High-voltage transients or power disruptions from power grids can cause problems for industrial equipment, such as variable frequency drives (VFDs). VFDs typically come with some form of protection to mitigate power disturbances, such as metal oxide varistors (MOVs) or DC bus chokes. However, such components tend to lose their capabilities over time (natural degradation due to surpassed life span or cycles), which may result in unwanted damage to the VFD. 

In order to keep the VFDs protected, businesses may consider installing a line reactor on the input side of the system.  

What is a Line Reactor? 

A line reactor is a heavy-duty inductor that is designed to absorb short, high-voltage transients that originate from local grids. The electromagnetic unit features a steel or iron core with copper coils. During use, a magnetic field is generated, facilitating current flow. This action limits the rate of current rise. Line reactors can be AC or DC. AC line reactors with 3% or 5% impedance are standard units installed between the power source and the VFD. Line reactors with 3% impedance are suitable for solid-state drives in North America, while units with 5% impedance are used in facilities requiring a higher degree of protection from power disturbances – usually in locations outside of North America. Next, a DC link reactor is a type of line reactor installed in the DC link of the VFD.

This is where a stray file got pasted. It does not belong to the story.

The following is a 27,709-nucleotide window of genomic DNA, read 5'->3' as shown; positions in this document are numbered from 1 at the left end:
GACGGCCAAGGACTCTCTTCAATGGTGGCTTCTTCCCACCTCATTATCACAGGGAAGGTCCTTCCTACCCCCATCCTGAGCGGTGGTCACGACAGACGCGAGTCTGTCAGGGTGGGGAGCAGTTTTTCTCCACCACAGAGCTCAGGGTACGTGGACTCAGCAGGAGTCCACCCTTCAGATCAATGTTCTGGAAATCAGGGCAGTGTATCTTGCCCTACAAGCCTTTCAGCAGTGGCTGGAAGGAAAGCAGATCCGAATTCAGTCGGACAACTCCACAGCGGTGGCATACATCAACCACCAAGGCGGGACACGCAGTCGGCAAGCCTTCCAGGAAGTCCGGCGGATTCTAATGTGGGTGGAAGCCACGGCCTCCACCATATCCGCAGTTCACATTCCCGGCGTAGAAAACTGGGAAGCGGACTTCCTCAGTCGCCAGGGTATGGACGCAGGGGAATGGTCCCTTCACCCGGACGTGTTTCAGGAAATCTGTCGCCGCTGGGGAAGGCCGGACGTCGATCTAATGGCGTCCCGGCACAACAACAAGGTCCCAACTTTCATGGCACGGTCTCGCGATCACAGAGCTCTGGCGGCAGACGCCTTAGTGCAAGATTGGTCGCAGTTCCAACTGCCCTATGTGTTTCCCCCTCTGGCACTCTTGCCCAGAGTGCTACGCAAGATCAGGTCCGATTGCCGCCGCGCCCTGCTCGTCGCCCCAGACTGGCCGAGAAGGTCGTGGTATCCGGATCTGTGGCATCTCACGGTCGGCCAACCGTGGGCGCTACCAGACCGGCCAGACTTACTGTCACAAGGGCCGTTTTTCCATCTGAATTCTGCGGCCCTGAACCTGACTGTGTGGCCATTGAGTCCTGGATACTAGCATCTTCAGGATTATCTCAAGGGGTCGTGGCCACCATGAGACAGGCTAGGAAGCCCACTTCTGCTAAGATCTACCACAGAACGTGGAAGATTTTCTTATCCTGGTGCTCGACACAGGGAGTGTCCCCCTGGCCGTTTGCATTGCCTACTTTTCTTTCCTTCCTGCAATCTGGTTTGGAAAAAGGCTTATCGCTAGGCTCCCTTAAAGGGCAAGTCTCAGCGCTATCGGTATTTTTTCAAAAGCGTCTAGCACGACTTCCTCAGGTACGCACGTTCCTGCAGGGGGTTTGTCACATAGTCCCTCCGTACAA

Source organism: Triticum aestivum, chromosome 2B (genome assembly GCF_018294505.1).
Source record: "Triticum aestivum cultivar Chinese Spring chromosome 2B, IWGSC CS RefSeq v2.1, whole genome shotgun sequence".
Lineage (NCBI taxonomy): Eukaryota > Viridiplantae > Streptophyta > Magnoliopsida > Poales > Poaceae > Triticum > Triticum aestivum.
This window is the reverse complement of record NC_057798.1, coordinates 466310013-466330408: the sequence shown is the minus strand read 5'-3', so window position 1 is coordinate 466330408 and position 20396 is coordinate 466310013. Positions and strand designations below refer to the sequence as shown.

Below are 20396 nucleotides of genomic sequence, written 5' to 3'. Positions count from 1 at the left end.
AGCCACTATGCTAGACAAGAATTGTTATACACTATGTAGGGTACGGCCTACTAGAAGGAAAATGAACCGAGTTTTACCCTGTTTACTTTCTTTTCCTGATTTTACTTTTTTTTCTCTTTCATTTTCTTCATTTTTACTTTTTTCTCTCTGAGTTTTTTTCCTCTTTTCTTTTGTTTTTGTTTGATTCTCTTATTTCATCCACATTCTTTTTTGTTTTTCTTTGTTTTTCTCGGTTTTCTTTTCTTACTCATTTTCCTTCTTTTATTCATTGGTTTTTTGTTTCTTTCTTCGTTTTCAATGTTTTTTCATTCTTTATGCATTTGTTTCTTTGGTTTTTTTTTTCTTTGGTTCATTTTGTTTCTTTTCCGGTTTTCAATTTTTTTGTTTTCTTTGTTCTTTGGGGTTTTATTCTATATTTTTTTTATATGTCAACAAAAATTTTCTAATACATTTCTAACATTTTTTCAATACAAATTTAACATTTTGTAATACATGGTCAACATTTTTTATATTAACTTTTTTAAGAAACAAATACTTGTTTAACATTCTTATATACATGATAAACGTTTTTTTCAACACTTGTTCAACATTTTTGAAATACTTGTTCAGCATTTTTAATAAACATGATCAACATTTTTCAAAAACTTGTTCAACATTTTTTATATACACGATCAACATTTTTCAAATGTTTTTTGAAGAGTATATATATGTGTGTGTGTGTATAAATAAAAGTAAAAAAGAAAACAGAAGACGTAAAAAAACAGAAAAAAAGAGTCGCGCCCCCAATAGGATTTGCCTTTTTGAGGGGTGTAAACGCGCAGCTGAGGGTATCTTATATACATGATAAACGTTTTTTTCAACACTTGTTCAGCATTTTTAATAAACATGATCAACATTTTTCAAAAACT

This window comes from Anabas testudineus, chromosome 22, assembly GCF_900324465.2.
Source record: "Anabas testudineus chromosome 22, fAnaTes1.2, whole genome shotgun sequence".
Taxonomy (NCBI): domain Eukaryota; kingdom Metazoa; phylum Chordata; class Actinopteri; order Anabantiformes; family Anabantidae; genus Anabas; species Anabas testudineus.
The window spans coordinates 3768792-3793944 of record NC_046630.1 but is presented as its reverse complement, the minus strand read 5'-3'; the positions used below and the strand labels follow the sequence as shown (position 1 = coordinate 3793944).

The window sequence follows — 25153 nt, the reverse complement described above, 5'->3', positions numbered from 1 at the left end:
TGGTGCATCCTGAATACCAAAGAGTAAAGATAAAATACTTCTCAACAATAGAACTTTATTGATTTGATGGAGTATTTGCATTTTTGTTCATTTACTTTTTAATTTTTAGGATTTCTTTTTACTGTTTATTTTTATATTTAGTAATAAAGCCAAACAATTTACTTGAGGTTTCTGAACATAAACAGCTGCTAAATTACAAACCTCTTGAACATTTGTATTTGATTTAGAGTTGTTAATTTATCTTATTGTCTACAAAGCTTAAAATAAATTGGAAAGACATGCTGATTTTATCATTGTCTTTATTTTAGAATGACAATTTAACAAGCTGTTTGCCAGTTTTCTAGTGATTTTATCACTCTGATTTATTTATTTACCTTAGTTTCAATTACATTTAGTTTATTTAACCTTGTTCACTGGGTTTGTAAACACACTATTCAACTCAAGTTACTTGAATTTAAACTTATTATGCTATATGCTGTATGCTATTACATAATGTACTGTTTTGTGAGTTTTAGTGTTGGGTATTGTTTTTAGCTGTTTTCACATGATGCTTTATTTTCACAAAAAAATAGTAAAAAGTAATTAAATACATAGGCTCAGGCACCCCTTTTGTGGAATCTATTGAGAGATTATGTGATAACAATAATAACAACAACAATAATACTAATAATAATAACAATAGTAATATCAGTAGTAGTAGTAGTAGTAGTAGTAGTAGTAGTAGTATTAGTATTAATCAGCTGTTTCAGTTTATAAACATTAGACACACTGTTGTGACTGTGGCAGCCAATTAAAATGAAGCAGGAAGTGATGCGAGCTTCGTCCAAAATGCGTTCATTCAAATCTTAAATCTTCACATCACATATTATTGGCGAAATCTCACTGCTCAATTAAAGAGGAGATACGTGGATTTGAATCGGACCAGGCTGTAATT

For best results, the unit should be secured close to the drive. Moreover, in facilities that utilize several VFDs, a single line reactor per drive should be setup for maximum protection. It is important to highlight that protection is only for the input side or the drive (though its benefits can extend to connected motors). For output protection (motor), a load reactor can be applied to the system. 

When to Use a Line Reactor 

Businesses that use VFDs to support heavy machinery or sensitive equipment may use line reactors to add an extra layer of protection on the input side of the system. Facilities with power sources that are known to cause voltage spikes or drops, surges, tripping, harmonics (IEEE-519, “Harmonic Control in Electrical Power Systems”) and other forms of power disturbances should consider installing the device. Additionally, a line reactor is recommended for systems that are connected to a supply transformer with a kVA rating that is greater than 10x the kVA rating of the VFD.